July 27, 2005


British authorities abolish "spinster" and "bachelor" from marriage registries

A story published today in the Times of London reports that the British Government is to abolish the traditional terms "spinster" and "bachelor" in new reforms to marriage laws that will coincide with the introduction of gay weddings this year.

Len Cook, the Registrar General, has decreed that marriage registers and certificates will no longer refer to newly-married couples in the late Middle English terminology. Instead, everyone tying the knot, whether gay or straight, will be designated as "single".

Divorced men and women are already denoted as such in marriage registers and on certificates. But those who have never been married are described as spinster and bachelor.

These terms will now disappear from England and Wales from December 5, when the change comes into effect. It is being made to bring marriage law into line with the new Civil Partnership Act, which becomes law on December 5, and which gives gay couples the right to legalise their relationship and enjoy the same tax, benefits, pensions and property rights as married couples. The wealthier partner in a couple will also suffer the same financial penalties on "divorce" or dissolution of the partnership.

Although it will be welcomed by those women who dislike the negative connotations of the term, the abolition of the word spinster will deepen the fears of bishops that the Government is set on undermining the institution of marriage as traditionally understood by the Church.

The Church has this week said that it does not recognise gay partnerships as marriage, will demand sexually abstinent partnerships of clergy who register under the Act and will deny any form of blessing to clergy and laity who want to celebrate their new legal status in a religious setting.

The Church of England, which refers to "spinsters" and "bachelors" of the parish when banns of marriage are read in church, is to come under pressure from the Registrar General's Office, part of the Office of National Statistics, to follow suit.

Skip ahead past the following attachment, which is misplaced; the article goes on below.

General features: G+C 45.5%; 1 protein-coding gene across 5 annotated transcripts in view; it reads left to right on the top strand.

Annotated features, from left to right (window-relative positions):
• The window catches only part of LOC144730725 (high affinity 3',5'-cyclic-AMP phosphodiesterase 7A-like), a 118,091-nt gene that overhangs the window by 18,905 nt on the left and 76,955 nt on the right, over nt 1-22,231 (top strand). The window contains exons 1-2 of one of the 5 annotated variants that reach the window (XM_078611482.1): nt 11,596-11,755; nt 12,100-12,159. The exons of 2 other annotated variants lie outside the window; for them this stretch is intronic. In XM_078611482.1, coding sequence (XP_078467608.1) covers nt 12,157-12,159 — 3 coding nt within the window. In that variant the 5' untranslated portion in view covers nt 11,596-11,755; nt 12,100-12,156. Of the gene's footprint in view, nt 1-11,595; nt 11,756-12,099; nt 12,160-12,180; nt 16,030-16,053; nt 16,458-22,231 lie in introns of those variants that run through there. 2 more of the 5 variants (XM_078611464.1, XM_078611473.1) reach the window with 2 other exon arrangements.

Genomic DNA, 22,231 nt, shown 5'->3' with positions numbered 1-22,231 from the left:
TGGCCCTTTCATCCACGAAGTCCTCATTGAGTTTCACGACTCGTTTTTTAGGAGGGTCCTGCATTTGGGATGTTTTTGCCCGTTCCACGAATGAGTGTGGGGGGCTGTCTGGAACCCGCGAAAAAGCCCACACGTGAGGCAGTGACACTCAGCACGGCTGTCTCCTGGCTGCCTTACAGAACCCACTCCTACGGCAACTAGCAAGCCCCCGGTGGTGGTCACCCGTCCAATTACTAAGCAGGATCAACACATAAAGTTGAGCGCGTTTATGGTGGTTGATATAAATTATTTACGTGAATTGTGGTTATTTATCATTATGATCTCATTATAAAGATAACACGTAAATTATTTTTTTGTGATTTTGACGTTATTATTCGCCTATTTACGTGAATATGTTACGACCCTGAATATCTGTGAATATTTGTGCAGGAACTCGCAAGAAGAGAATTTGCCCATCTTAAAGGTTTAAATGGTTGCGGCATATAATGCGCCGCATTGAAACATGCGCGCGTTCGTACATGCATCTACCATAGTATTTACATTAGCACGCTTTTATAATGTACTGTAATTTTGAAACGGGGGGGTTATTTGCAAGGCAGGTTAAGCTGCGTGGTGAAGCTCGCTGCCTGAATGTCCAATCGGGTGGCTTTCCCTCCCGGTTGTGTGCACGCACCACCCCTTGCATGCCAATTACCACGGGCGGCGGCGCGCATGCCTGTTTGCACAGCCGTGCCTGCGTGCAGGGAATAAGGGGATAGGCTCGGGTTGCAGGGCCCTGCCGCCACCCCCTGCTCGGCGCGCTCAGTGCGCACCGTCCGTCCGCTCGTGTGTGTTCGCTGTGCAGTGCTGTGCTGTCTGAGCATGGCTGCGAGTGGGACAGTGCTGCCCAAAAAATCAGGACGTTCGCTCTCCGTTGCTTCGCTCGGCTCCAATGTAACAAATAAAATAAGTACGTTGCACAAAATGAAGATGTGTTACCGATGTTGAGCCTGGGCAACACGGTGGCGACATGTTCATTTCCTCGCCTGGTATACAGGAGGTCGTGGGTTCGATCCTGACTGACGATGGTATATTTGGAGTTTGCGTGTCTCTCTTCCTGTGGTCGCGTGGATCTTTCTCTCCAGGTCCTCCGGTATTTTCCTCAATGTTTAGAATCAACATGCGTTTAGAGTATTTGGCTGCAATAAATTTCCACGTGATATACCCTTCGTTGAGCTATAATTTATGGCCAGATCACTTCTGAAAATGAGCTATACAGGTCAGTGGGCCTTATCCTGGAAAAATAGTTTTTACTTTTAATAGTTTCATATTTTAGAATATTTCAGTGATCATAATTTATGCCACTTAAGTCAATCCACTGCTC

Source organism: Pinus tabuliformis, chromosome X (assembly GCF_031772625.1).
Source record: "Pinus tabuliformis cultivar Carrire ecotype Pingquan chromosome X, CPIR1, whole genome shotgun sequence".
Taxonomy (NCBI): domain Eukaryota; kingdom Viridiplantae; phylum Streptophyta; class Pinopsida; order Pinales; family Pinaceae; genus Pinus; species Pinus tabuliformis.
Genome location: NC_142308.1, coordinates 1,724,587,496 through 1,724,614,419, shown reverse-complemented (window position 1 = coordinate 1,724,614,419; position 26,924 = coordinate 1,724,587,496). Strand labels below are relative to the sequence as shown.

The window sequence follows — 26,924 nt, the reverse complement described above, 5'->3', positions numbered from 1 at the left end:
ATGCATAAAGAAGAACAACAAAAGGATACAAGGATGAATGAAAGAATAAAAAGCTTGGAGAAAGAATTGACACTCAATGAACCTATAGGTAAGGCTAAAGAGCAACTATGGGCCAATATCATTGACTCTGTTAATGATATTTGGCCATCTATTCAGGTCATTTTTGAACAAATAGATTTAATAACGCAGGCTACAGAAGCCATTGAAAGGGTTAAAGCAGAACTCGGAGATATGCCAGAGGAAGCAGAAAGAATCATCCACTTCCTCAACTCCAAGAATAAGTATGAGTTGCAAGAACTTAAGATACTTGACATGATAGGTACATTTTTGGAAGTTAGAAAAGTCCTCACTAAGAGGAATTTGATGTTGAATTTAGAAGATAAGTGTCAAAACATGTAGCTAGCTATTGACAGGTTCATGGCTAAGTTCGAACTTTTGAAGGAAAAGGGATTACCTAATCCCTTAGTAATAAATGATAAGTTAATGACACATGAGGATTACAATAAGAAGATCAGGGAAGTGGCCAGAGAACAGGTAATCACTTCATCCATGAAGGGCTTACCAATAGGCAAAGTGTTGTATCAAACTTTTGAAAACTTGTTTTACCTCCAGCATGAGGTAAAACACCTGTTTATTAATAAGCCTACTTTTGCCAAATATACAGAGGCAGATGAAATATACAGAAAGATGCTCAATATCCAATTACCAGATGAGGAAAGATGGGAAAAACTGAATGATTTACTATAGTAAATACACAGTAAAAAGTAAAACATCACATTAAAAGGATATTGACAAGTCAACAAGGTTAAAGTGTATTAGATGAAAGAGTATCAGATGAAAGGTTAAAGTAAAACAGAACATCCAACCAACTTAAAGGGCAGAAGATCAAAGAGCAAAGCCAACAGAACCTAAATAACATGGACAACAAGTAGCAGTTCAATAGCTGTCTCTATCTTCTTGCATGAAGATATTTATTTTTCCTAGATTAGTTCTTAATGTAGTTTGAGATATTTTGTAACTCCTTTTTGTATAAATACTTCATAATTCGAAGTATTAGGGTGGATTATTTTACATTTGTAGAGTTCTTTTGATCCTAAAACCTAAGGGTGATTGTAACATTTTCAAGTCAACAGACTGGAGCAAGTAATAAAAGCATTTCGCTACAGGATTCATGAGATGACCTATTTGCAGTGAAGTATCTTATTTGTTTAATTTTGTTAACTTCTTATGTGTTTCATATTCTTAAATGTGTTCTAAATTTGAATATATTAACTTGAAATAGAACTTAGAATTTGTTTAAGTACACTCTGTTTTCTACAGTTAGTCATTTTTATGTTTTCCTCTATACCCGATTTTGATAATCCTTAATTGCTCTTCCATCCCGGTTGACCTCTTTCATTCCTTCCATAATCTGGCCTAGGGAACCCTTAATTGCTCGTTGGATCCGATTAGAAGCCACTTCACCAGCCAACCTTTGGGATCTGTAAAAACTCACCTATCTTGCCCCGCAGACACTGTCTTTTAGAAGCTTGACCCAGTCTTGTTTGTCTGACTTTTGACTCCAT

But the Church is firmly wedded to its spinsters and bachelors and the change is likely to generate a new Church-State dispute. A Church spokesman said: "We are quite open to the way language is evolving, but we do not see any improvement being made here. This is something we will resist.

"The words bachelor or spinster have never been part of the wording of banns, but many clergy customarily use them and will no doubt continue to. As for registers, clergy merely fill these in according to the registrar's wishes, so changes in the registers are not something we would expect to influence."

The wording of banns is not set in canon law and so a change would be easy to make.

A spokesman for the Registrar General's office said: "The proposal is to make things consistent so civil marriage is the same as civil partnership. Men and women will be described as 'single' in both civil partnerships and civil registered weddings. There is no compulsion for clergy to do this but obviously we would prefer it if they did because it would be more consistent. We have not made the change yet. The likelihood is that it will come in on December 5 when civil partnerships become law. It is something that has been on the modernising agenda for civil registration for some time."

Other planned changes to civil registrations have been shelved, but the spokesman said that spinsters and bachelors could be abolished simply by "order" and legislation was not necessary.

The term spinster developed as a way of describing a woman who spins, but developed into the legal definition of an unmarried woman. The occupational description disappeared as the spinning trade died out in the industrial revolution. By the 18th century it had acquired derogatory connotations, synonymous with "old maid".

Bachelor has always had more romantic associations. As well as referring to an unmarried man, it could also refer to a man aspiring to be a knight bachelor, or a man (and now woman) who had taken their first degree. Unlike spinster, the term also retained its association with youth, and unmarried men referred to as bachelors were invariably unmarried young men.